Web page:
Promoting Grant

Grant Nomination letter
Grant’s nomination to lieutenant general (courtesy of the National Archives)

Before putting Ulysses S. Grant’s name forward for promotion to lieutenant general, Abraham Lincoln had to first find out whether Grant had any presidential ambitions—not an unreasonable concern in an army filled with politicians and political aspirants. With the presidential election coming later in the year, and with no end of the war in sight, Lincoln worried about his vulnerability. He didn’t need his winningest general as his political opponent.

Isaac Morris
Isaac N. Morris (courtesy Wikipedia)

Of course, Grant would hardly say so outright if he did, so Lincoln had to surreptitiously poke around. He found his surrogate in former U.S. Rep. Isaac N. Morris of Illinois. Morris was the son of the late U.S. Sen. Thomas Morris of Ohio and a friend of Grant’s father, Jesse. Morris wrote to Grant on December 29, 1863, to pose the question. Lost among the voluminous correspondence he received, Grant didn’t see the letter until January 18. “I receive many such letters,” Grant explained in his January 20 response, “but I do not answer. Yours however, is written in such a kindly spirit, and as you ask for an answer confidentially, I will not withhold it. . . .

I am not a politician, never was and hope to be, and could not write a political letter. My only desire is to serve the country in her present trials. To do this efficiently it is necessary to have the confidence of the Army and the people. I know no way to better to secure this end than by a faithful performance of my duties. . . . In your letter you say that I have it in my power to be the next President! This is the last thing in the world I desire. I would regard such a consummation as being highly unfortunate for myself if not for the country. Through Providence I have attained to more than I ever hoped, and with the position I now hold in the Regular Army, if allowed to retain it will be more than satisfied. I certainly shall never shape a sentiment, or the expression of a thought with the view of being a candidate for office. I scarcely know the inducement that could be held out to me to accept office, and unhesitatingly say that I infinitely prefer my present position to that of any civil office within the gift of the people.

Grant asked Morris to keep the letter private and confidential. However, the answer did make its way back to Lincoln, and it was just what the president needed to hear. Congress moved on the legislation required to officially create the rank, which Lincoln signed into law on Leap Day, February 29, and sent Grant’s name forward for consideration that same day.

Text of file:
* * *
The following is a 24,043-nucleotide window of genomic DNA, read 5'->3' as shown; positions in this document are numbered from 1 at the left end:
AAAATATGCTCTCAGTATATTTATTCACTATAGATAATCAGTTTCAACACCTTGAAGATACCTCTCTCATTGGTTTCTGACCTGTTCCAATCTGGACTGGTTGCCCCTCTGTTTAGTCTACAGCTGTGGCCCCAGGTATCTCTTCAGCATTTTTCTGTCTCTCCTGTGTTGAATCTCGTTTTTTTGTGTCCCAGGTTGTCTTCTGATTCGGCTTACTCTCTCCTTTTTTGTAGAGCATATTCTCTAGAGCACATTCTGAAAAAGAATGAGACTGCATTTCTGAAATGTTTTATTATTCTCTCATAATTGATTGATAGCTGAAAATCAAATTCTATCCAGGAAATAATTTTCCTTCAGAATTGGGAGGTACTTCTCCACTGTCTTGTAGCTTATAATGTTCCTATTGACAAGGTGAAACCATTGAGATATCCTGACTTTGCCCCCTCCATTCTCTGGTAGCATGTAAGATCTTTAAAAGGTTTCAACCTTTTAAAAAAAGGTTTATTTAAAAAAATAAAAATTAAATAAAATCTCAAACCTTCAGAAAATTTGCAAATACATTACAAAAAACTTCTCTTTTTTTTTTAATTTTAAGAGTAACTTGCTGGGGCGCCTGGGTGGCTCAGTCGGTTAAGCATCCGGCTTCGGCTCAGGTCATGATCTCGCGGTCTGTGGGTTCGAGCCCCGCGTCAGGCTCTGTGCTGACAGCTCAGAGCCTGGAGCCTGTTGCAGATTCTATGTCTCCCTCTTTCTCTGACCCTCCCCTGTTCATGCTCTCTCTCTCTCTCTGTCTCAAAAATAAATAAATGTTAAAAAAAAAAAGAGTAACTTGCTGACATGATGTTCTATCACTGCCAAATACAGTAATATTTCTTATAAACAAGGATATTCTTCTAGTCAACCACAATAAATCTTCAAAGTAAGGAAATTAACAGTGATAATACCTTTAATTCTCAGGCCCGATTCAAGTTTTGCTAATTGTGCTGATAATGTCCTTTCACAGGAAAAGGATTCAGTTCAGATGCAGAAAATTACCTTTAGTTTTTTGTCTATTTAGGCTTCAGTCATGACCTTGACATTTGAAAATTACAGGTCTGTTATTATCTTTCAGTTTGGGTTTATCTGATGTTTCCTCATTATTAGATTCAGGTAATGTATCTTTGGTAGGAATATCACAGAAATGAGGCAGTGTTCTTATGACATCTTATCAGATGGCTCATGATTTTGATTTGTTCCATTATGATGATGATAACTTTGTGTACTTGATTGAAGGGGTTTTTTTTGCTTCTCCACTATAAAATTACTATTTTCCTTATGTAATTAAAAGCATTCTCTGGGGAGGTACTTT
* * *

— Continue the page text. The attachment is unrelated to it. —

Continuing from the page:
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The Papers of Ulysses S. Grant: January 1-May 31, 1864. Vol. 10. John Y. Simon, ed. Carbondale, Illinois: Southern Illinois University press, 1982. Pg. 53.

15 Responses to Promoting Grant

    1. As I understand it, Lincoln used a few back channels. I don’t know a lot about the relationship between Grant and Swett except that it started out on the wrong foot, although Swett grew to have a grudging respect for Grant in spite of it.

  1. What was required to complete Lincoln’s next step toward finalizing his war-winning team, appointing LTG Grant as Commanding General of the United States Army?

    1. Once Lincoln realize he wouldn’t be promoting a potential political rival into the spotlight, he went ahead and got the gears rolling to recreate the rank of lieutenant general, something only Congress could do. When they did, it was obvious there was only one person being considered for the position.

    1. Mcatty:

      Right you are. The battlefield orders of many Civil War generals often were vague and confusing. Grant’s never were. Sometimes his subordinates failed to follow Grant’s orders, but they could never claim they misunderstood them.

      Grant’s memoirs, which he competed literally days before his death, were written the same way. By far, the best memoirs of any major Civil War general. Some skeptics speculate that Mark Twain ghosted Grant’s memoirs. Such skeptics obviously have never read Grant’s letters or battlefield communiques.

      1. One of the things Grant discovered while writing the book was that he was, indeed, a writer after all. “[F]or the last twenty-four years I have been very much employed in writing,” he told former aide Adam Badeau during the last couple months of his life. “As a soldier I wrote my own orders, plans of battle, instructions and reports. They were not edited, nor was assistance rendered. As president, I wrote every official document, I believe, usual for presidents to write, bearing my name. All these have been published and widely circulated. The public has become accustomed to my style of writing. They know that it is not even an attempt to imitate either a literary or classical style; that it is just what it is and nothing else. If I succeed in telling my story so that others can see as I do what I attempt to show, I will be satisfied. The reader must also be satisfied, for he knows from the beginning what to expect.”

  2. I’ve always found this quite interesting and this is one of my favourite letters of Grant’s. Great post!

  3. Grant didn’t really change his mind about letting his name be brought up for president so much as he was very unhappy with the way the country was heading. With many former Confederate leaders being put back in office, with the unrelenting views of the radical Congress screaming for punishment of the South, with the growth of the KKK-kind of response to Reconstruction problems he was actually afraid another civil war would start . He felt he had no choice but let his name be put forth and said to Julia the night of the election “I’m afraid I’ve been elected.” Just like his foe, General Lee, he had a high sense of duty when appointed.

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